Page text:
Throughout this entire ordeal Kevin and I could see God's mercy to us time after time in various ways. To point to Jesus and His love is the purpose of this birth story.
One of those mercies was the day of waiting before the C-section. It was a scary day for me, now knowing that my baby was deteriorating day by day. But it was still a merciful providence. We enjoyed the evening with our children. We had dinner together, ate the pie and had a time of prayer and thanksgiving, reassuring our children that all was in the Lord's hands and we were resigned to His will. Our young adults (ages 15-20) particularly needed this time. They needed to see us trusting that "underneath are the everlasting arms." One of our most fervent prayers was for our young adults, that this would be an opportunity for them to grow in faith.
That evening I sent out some more emails to friends that I knew would pray. I asked them to petition the Lord specifically for:
Knowledgeable and compassionate nurses,
That if there was a problem with the baby's health when she was born, Kevin and I would make wise decisions for her,
That I would be steadfast in faith, and a good example of trust and peace to my family.
There were some tears from my little ones that Mama would be away from home for a few days.
My sister-in-law texted me around 9:30 and said she was praying I would sleep. I did. For two hours.
At midnight I was awake and never went back to sleep. I waited on the baby to move time and again, I made sandwiches to take to the hospital, I read and prayed, I watched you-tube videos of C-sections (gulp). It was a night I will never forget. I thought hard on how my life was about to drastically change, especially the next several weeks. I knew God would sustain me.
I read the Psalms all the way to the hospital the next morning.
When we arrived, the first thing to happen was an answer to prayer. The nurse assigned to me was an older nurse with decades of experience under her belt. No matter how much you trust your doctor or midwife, the nurses can make or break the experience in a hospital. God's kindness to me was given in a nurse that I felt I could trust.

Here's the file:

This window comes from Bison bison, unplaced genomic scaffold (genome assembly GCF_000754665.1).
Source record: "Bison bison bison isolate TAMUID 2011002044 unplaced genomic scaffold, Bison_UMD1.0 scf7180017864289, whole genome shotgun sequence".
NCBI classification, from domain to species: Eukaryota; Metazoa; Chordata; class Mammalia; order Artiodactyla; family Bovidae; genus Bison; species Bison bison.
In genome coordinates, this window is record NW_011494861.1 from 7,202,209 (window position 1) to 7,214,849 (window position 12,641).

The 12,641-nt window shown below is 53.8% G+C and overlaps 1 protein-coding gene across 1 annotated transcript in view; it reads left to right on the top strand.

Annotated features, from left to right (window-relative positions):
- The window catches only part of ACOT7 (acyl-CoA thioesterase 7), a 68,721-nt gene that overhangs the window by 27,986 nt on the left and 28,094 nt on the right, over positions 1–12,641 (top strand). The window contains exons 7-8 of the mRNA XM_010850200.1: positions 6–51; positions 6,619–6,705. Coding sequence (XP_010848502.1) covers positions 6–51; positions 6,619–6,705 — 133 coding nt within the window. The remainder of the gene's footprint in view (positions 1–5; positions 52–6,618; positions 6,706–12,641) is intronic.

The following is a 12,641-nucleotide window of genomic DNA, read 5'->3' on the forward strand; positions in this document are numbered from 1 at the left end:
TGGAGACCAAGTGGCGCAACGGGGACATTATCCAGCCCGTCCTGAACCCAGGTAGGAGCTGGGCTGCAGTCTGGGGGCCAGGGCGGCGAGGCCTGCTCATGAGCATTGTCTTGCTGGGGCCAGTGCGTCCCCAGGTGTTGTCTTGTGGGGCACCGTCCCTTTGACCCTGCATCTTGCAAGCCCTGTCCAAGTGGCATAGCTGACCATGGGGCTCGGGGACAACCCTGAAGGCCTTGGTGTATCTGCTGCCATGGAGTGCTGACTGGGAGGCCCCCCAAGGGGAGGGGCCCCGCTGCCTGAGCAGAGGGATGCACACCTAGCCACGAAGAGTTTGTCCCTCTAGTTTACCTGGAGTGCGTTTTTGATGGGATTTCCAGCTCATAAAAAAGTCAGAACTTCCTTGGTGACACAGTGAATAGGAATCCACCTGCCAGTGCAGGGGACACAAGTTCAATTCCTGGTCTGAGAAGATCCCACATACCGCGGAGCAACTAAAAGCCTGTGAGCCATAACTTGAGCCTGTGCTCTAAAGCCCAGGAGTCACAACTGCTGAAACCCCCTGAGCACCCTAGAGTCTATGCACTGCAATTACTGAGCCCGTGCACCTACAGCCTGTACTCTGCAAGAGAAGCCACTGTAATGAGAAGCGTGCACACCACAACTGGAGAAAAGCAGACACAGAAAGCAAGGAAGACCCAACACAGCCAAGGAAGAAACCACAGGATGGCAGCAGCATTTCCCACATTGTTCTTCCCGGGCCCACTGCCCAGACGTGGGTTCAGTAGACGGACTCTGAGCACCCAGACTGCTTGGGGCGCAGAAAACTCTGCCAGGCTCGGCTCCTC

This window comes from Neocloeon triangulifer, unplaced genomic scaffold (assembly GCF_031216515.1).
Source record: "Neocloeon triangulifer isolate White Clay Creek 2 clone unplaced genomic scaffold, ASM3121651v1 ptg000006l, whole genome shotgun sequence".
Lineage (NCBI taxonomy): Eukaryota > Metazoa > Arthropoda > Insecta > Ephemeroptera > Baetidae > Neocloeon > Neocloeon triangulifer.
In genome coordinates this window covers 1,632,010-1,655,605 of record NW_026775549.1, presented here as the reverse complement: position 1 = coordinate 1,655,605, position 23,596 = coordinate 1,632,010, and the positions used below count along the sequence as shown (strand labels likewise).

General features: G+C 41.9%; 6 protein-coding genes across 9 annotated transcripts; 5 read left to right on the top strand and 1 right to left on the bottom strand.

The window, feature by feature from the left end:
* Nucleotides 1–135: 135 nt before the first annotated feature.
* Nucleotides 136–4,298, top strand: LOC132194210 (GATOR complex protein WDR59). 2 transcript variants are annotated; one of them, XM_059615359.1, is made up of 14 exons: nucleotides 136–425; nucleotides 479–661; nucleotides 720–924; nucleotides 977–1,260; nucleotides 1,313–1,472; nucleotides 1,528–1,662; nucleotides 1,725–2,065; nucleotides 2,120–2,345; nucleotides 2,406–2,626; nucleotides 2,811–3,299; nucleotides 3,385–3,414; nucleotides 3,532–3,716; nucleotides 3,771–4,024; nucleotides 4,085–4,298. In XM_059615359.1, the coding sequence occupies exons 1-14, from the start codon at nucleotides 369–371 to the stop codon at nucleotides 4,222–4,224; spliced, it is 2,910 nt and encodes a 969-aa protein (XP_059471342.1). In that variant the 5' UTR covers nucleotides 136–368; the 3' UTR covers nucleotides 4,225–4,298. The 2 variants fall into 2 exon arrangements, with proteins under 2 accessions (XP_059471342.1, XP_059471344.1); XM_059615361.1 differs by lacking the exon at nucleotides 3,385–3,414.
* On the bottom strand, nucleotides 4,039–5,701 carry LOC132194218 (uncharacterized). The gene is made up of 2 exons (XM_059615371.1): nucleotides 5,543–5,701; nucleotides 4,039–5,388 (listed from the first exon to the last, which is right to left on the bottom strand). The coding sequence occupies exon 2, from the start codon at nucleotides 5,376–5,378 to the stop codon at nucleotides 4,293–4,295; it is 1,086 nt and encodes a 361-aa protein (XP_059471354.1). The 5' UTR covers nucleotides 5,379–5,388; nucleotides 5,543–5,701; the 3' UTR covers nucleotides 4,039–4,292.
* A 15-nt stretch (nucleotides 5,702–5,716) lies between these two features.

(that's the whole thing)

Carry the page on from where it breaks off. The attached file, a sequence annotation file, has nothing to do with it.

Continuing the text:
She hooked me up to the fetal monitor and the Braxton Hicks contractions I had been having the last few days immediately showed on the monitor. Some were pretty strong. It was still a few hours until the surgery.
During some of the stronger Braxton Hicks, our baby began to have decels, an indication that she was not tolerating the false contractions well. Our nurse said, "I don't know what's going on with her...but it's a good thing she's coming out." Once again I began to question just what we were going to discover when she was born. Clearly she never would have been able to tolerate labor. And once again, I remembered the dilemma of several months ago, choosing hospital over birth center and how the Lord had mercifully led us to this point.
The morning was spent waiting and chatting easily with my mom, Kevin and a few other visitors like my wonderful in-laws who came in with hugs and sweet smiles. I was told that all our children were in the waiting room now. My doctor came in and thoroughly explained every move that would be made during the surgery and that extra nursery personnel were there for the baby's sake. My midwife came in too and the three of us chatted. One sweet memory (remember, I am writing this for myself too :)) is how our doctor made mention of how many children we had. She said, "We all talk about you guys. We love your fertility. Its odd and wonderful to see a happy couple bringing children into the world that they love." (Did I mention how much I loved this doctor? I don't think anyone has ever loved our fertility before, lol)
Finally my turn in the OR came. Kevin put on the mask and other garb but he was told he had to wait until the surgery was started before they would let him into the O.R. Being wheeled away from him, on my own now, I got emotional and started to shake. I could not stop shaking. Then I wondered how I would hold still for the epidural, shaking like that. Surely this would end in paralysis or some such catastrophe. So that made me shake worse. It crossed my mind that if I didn't hold it together they would knock me out and I wouldn't see my baby for hours and who knew what could happen during that time. It felt like a tidal wave was just about to wash over me and there was no way I could pull out of it. a panic attack was on the horizon.